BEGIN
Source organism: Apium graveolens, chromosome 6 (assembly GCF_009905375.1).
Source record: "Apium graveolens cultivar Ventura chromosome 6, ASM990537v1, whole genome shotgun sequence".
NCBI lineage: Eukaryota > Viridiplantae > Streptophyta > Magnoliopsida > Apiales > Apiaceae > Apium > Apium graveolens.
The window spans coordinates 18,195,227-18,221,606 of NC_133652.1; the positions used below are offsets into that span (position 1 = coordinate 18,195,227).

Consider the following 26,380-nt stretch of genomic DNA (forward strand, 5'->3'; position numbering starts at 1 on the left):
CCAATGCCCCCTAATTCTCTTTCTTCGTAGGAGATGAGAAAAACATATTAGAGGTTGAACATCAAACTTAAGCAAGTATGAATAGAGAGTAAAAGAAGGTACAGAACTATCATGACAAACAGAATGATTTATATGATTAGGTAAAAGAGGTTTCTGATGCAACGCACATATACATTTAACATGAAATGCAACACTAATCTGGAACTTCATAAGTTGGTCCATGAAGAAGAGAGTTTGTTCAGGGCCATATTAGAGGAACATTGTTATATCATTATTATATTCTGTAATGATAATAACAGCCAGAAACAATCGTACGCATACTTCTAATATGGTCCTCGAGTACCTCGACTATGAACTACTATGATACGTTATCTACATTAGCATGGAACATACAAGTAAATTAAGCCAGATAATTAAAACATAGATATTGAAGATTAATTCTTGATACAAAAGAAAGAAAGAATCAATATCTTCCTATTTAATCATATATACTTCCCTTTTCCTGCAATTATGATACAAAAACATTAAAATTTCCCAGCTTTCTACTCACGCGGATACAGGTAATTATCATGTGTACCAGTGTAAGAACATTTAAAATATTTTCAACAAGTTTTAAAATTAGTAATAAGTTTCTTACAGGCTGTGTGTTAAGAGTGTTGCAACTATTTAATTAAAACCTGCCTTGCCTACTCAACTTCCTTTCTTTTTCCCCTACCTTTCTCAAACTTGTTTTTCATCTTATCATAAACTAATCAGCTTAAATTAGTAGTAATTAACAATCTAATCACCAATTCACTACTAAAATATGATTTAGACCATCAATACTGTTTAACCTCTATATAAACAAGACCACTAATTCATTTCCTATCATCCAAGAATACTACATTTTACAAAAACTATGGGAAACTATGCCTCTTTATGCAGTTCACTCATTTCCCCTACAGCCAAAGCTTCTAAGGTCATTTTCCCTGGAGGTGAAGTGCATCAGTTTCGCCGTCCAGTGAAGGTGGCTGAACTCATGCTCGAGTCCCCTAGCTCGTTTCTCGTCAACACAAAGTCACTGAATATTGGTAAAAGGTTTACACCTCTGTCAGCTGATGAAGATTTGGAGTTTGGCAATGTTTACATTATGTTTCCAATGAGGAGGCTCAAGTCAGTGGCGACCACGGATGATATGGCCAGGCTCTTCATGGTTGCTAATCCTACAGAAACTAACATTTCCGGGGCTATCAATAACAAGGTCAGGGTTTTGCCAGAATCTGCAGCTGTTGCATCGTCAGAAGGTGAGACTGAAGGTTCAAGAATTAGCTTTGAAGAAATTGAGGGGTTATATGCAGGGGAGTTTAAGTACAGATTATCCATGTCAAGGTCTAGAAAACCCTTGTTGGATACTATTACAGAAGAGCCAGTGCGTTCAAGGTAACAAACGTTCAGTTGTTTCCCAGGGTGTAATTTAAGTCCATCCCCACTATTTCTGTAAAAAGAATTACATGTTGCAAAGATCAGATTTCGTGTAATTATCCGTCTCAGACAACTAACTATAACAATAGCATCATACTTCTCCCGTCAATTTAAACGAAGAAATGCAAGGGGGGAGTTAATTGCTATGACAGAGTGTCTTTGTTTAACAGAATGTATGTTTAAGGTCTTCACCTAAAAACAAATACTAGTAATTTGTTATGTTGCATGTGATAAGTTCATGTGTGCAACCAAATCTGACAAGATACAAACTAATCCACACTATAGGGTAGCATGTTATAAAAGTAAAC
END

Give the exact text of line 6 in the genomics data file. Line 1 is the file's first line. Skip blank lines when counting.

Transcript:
CCAATGCCCCCTAATTCTCTTTCTTCGTAGGAGATGAGAAAAACATATTAGAGGTTGAACATCAAACTTAAGCAAGTATGAATAGAGAGTAAAAGAAGGTACAGAACTATCATGACAAACAGAATGATTTATATGATTAGGTAAAAGAGGTTTCTGATGCAACGCACATATACATTTAACATGAAATGCAACACTAATCTGGAACTTCATAAGTTGGTCCATGAAGAAGAGAGTTTGTTCAGGGCCATATTAGAGGAACATTGTTATATCATTATTATATTCTGTAATGATAATAACAGCCAGAAACAATCGTACGCATACTTCTAATATGGTCCTCGAGTACCTCGACTATGAACTACTATGATACGTTATCTACATTAGCATGGAACATACAAGTAAATTAAGCCAGATAATTAAAACATAGATATTGAAGATTAATTCTTGATACAAAAGAAAGAAAGAATCAATATCTTCCTATTTAATCATATATACTTCCCTTTTCCTGCAATTATGATACAAAAACATTAAAATTTCCCAGCTTTCTACTCACGCGGATACAGGTAATTATCATGTGTACCAGTGTAAGAACATTTAAAATATTTTCAACAAGTTTTAAAATTAGTAATAAGTTTCTTACAGGCTGTGTGTTAAGAGTGTTGCAACTATTTAATTAAAACCTGCCTTGCCTACTCAACTTCCTTTCTTTTTCCCCTACCTTTCTCAAACTTGTTTTTCATCTTATCATAAACTAATCAGCTTAAATTAGTAGTAATTAACAATCTAATCACCAATTCACTACTAAAATATGATTTAGACCATCAATACTGTTTAACCTCTATATAAACAAGACCACTAATTCATTTCCTATCATCCAAGAATACTACATTTTACAAAAACTATGGGAAACTATGCCTCTTTATGCAGTTCACTCATTTCCCCTACAGCCAAAGCTTCTAAGGTCATTTTCCCTGGAGGTGAAGTGCATCAGTTTCGCCGTCCAGTGAAGGTGGCTGAACTCATGCTCGAGTCCCCTAGCTCGTTTCTCGTCAACACAAAGTCACTGAATATTGGTAAAAGGTTTACACCTCTGTCAGCTGATGAAGATTTGGAGTTTGGCAATGTTTACATTATGTTTCCAATGAGGAGGCTCAAGTCAGTGGCGACCACGGATGATATGGCCAGGCTCTTCATGGTTGCTAATCCTACAGAAACTAACATTTCCGGGGCTATCAATAACAAGGTCAGGGTTTTGCCAGAATCTGCAGCTGTTGCATCGTCAGAAGGTGAGACTGAAGGTTCAAGAATTAGCTTTGAAGAAATTGAGGGGTTATATGCAGGGGAGTTTAAGTACAGATTATCCATGTCAAGGTCTAGAAAACCCTTGTTGGATACTATTACAGAAGAGCCAGTGCGTTCAAGGTAACAAACGTTCAGTTGTTTCCCAGGGTGTAATTTAAGTCCATCCCCACTATTTCTGTAAAAAGAATTACATGTTGCAAAGATCAGATTTCGTGTAATTATCCGTCTCAGACAACTAACTATAACAATAGCATCATACTTCTCCCGTCAATTTAAACGAAGAAATGCAAGGGGGGAGTTAATTGCTATGACAGAGTGTCTTTGTTTAACAGAATGTATGTTTAAGGTCTTCACCTAAAAACAAATACTAGTAATTTGTTATGTTGCATGTGATAAGTTCATGTGTGCAACCAAATCTGACAAGATACAAACTAATCCACACTATAGGGTAGCATGTTATAAAAGTAAAC